Michigan residents voice concern about Line 5 tunnel

Andrea Pierce, member of the Little Traverse Bay Bands of Odawa Indians, wears a “No Line 5 Oil Tunnel” shirt while speaking during public comment at the Mackinac Straits Corridor Authority meeting on Thursday. Pierce was one of 13 Michigan residents who voiced concerns about Enbridge’s proposed Line 5 tunnel that would be built at the bottom of the Straits of Mackinac. (Journal screenshot by Dreyma Beronja)

MARQUETTE — Over a dozen Michigan residents voiced their concerns about the proposed Line 5 tunnel at a Mackinac Straits Corridor Authority meeting on Thursday.

Anger, sadness and frustration were some of the emotions expressed during public comment when 13 residents addressed the MSCA on the proposed Line 5 tunnel. Residents spoke out regarding safety, environmental and tribal land concerns if the tunnel were built at the bottom of the straits.

Built in 1953 for the purpose of transporting oil, Line 5 is a single petroleum pipeline extending 645 miles across the state. It’s a single 30-inch diameter pipe except for the section in the straits, which is a 4.5-mile section made up of two 20-inch diameter pipes that lie on the lake bottom.

Line 5 transports up to 22.68 million gallons of crude oil and other natural gas liquids per day. Some natural gas liquids are refined into propane and used in the Upper Peninsula, while other products are routed for processing at oil refineries in Detroit and Ohio. Some Michigan companies use Line 5 to transport the oil they produce.

Former Gov. Rick Snyder created the MSCA, tasked with overseeing building and operating a utility tunnel beneath the Straits of Mackinac, in 2018. Its board then approved an agreement with pipeline owner and operator Enbridge to create a utility tunnel in the straits that would prevent oil from entering the straits in case of a spill.

Current Gov. Gretchen Whitmer and Attorney General Dana Nessel publicly opposed the continued operation of Line 5 in the straits.

At the meeting, which was available to stream over Zoom, Michigan resident Peter, last name not given, said there is a responsibility to taxpayers that “things are done right.”

“But the essence of success is this quality control and the risk management, that is what protects us. That is what protects us citizens. Probably back in the day when this line was first placed there might not have been a whole lot of risk management and quality control done, but I don’t know. But this, intuitively, doesn’t seem like a great idea to stick a pipe at the bottom of a lake, at the bottom of a channel,” he said. “Please stay on top of that risk management, please stay on top of that quality control because that’s what’s going to make this happen correctly for the citizens of all the states that surround the Great Lakes and Canada.”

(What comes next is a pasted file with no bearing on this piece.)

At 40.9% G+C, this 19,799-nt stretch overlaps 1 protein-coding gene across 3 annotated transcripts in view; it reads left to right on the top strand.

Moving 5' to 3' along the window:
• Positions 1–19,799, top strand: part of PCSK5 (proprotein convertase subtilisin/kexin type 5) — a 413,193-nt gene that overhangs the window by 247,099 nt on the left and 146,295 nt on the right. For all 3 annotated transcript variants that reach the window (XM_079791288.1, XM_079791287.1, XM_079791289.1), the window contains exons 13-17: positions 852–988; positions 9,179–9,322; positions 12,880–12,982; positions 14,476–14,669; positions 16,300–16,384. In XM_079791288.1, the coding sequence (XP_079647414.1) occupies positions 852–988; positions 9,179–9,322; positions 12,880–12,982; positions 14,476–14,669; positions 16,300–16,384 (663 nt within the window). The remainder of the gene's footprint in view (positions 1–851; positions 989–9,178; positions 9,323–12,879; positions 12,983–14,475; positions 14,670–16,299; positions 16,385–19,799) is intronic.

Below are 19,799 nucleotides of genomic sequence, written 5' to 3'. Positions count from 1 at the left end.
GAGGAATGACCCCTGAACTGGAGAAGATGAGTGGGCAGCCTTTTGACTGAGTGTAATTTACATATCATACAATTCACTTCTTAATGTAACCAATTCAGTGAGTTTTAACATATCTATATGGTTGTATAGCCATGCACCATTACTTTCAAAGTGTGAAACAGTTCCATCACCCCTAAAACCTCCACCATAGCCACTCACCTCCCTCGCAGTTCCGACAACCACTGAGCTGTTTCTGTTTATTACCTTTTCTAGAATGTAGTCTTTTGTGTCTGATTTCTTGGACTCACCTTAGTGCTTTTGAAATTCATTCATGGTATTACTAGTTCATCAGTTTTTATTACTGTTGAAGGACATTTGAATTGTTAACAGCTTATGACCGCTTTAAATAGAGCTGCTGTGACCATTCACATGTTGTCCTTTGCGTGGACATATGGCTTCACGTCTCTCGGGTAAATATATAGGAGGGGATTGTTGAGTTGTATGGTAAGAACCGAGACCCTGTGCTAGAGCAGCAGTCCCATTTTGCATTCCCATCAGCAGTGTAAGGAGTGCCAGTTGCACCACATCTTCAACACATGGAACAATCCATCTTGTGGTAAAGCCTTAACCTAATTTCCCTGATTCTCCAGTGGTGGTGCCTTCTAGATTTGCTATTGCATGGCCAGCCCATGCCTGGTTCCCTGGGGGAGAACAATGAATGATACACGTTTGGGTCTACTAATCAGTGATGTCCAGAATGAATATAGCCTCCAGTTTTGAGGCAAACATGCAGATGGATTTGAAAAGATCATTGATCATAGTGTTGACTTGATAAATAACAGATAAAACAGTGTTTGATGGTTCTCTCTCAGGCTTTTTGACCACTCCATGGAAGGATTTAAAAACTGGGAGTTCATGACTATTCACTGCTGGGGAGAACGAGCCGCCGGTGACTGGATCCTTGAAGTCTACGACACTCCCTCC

Michigan resident Rita Mitchell brought up the Kalamazoo River oil spill of July 2010 that occurred when a pipeline operated by Enbridge burst and flowed into Talmadge Creek, a tributary of the Kalamazoo River near downstate Marshall.

The Kalamazoo River oil spill resulted in one of the largest inland oil spills in United States history. She said one alternative for consideration would be to shut down the proposed tunnel.

“Don’t do it anymore,” Mitchell said. “Walk away from this project, walk away from the Enbridge greed, work with others who are working to establish renewable energy for our future so that we have a future to give to our relatives.”

Andrea Pierce, member of the Little Traverse Bay Bands of Odawa Indians, voiced concerns over the proposed tunnel that would go through tribal land.

“This tunnel ignores treaty rights. All of them,” she said. “We have the right to gather, hunt and fish. (I) can’t do that with poison water, can I? I can’t teach my children this, I can’t teach my grandkids. My grandkids won’t be able to teach their kids. This is disgusting.”

Pierce also said that Michigan would face a “mitigation of risks” if the proposed Line 5 tunnel is built.

“There’s a risk to the Great Lakes, there’s a risk to the people, there’s a risk to the land. It is a risk,” she said. “We should not be consulting with people that are risking our water, our Great Lakes, that’s Michigan’s. It’s in the Constitution. The Michigan Constitution says you must protect the Great Lakes, this is not protecting the Great Lakes.”

Lifelong Michigan resident Dominic Sweeney said he spends every moment he can visiting the Great Lakes. He said over the summer, he visited the Manoomin (Wild Rice) Camp in L’Anse that is put on by the Keweenaw Bay Indian Community.

“It was the first time that I got to see myself, having lived here my whole life, as a tourist and a visitor on this land, and I realized the difference between being a tourist and being someone who’s actually responsible to the land.”

He said the festival was about re-creating habitats that have been destroyed on the water.

“We don’t rely on the water like other people do because we like to separate ourselves with bottled water, with all of these other things that we think that we’re protected from. When you talk about mitigated risks, whose risk are you talking about?” he said. “This is a panel of three people taking mitigated risks for millions of people and our descendants. You’re taking risks from my nieces and nephews and you’re making yourself a party to a company that refuses to acknowledge an order to remove an old pipeline.”

The Mining Journal reached out to the Michigan Department of Transportation and was told that the minutes and online public comments would be posted at a later time.

To watch the full meeting, visit youtube.com/@MichiganDOT.


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